An exciting addition to the museum’s conservation department, the Olympus SZ61 has greatly enhanced preservation capabilities while allowing staff members to perform a host of tasks that were previously not possible. “In the past, if we had preservation work that could not be properly done without magnification, we would simply not do the work rather than risk additional damage to an object, which often resulted in us not being able to display certain pieces,” explained Morris. “One good example of this is the stabilization of paint layers, which we can now perform using our microscope. The key to successful stabilization—which utilizes a consolidant to support damaged or degraded areas—is to not add any material to or place anything over original material if at all possible.
Without proper magnification, this type of work is simply not possible. Now, however, we use extremely fine brushes or syringes under high magnification to carefully apply very precise amounts of consolidant between paint layers. My whole goal is to preserve anything original, fully maintaining the artist’s true intent.”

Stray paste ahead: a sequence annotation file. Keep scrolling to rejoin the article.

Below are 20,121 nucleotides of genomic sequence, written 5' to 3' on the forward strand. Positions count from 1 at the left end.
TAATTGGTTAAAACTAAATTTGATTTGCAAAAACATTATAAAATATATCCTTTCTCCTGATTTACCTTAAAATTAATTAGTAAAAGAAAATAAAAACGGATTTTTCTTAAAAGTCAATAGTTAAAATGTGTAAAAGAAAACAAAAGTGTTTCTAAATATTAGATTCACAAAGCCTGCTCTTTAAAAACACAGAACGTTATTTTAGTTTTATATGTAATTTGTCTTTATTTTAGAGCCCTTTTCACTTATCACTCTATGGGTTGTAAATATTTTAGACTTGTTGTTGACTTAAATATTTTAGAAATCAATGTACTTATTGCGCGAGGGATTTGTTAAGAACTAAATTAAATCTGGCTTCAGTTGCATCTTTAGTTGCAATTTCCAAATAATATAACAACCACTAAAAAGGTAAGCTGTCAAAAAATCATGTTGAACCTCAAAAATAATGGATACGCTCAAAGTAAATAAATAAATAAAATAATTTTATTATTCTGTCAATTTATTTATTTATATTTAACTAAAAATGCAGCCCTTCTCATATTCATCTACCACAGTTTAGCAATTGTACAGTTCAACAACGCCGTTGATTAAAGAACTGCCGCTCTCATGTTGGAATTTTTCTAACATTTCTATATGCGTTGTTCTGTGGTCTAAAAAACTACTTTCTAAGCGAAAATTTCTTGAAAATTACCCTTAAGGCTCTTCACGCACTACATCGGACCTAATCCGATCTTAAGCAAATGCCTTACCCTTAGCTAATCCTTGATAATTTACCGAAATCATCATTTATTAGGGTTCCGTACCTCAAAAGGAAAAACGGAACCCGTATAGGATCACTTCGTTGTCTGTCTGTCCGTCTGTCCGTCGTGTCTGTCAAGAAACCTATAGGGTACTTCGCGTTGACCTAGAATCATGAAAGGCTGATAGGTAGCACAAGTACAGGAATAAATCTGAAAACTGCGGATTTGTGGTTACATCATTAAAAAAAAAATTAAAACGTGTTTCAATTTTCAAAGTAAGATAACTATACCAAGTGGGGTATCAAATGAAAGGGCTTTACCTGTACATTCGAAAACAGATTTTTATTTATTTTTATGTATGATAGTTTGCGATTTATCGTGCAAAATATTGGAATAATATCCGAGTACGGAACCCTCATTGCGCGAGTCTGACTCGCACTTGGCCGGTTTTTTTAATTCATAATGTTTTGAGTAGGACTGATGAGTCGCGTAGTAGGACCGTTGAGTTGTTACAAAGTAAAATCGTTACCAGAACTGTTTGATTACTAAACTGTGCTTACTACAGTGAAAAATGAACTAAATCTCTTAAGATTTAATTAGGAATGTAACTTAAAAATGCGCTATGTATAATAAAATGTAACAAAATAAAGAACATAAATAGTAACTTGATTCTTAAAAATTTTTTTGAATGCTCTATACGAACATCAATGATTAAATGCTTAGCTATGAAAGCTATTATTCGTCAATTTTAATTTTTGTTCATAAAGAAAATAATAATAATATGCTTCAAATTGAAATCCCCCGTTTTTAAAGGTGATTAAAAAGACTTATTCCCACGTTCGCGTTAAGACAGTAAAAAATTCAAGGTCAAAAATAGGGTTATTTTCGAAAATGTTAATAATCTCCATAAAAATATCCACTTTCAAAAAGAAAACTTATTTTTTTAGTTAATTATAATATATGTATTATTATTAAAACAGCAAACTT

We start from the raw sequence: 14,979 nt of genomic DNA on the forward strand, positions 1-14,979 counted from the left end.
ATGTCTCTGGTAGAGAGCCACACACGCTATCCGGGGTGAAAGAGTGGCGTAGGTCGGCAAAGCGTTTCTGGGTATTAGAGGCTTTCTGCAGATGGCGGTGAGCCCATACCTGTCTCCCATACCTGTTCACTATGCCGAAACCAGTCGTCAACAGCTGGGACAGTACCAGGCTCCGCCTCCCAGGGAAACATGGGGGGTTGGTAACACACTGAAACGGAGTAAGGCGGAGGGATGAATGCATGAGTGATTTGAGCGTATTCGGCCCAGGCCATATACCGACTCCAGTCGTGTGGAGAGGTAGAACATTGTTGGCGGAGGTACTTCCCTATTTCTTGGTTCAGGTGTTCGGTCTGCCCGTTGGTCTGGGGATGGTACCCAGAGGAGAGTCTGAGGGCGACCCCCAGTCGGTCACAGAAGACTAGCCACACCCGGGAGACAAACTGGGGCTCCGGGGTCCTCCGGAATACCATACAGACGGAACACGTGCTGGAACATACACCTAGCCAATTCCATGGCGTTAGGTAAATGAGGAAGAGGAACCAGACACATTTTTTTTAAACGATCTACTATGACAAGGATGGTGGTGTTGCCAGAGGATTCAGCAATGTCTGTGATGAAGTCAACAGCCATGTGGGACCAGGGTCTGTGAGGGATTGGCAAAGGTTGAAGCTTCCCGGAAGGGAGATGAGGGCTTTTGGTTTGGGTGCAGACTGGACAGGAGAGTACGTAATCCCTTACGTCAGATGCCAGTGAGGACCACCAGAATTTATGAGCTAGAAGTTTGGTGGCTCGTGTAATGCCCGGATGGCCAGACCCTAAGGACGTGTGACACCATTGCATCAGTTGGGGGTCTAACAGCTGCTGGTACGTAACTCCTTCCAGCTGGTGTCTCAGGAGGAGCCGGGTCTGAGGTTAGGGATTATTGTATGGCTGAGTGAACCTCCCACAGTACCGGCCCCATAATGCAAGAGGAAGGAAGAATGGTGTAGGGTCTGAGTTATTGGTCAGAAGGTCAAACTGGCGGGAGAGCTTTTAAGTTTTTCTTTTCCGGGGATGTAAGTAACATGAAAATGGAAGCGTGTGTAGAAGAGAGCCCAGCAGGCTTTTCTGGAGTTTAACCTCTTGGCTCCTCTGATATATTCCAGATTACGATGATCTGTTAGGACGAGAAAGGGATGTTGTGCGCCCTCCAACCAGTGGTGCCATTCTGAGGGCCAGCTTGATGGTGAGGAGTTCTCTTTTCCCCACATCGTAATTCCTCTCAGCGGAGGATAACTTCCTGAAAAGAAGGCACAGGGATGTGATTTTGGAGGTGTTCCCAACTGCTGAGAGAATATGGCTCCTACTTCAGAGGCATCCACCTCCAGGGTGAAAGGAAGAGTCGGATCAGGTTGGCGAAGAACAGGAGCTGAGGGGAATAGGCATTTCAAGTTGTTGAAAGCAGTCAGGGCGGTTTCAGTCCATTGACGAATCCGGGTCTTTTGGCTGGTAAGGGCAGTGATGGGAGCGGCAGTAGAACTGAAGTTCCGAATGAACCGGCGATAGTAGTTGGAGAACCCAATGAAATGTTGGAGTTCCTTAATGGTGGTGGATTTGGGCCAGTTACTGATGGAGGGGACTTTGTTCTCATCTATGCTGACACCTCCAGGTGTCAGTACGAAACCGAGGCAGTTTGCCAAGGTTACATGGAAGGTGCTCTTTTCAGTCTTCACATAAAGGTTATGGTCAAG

Morris continues, “With a stereo microscope, we are now able to get a close look at what is actually happening as far as exactly where the consolidant is going or how paint or other media is reacting to it. This allows us to know exactly how well our treatment is performing and will continue to perform. In the past, we utilized very minimal magnification, which did not allow even close to the level of precision we are now able to work with. In fact, what led to us obtaining our microscope was an important painting in our collection that needed a stabilization treatment that we could not perform with our previous magnification system.”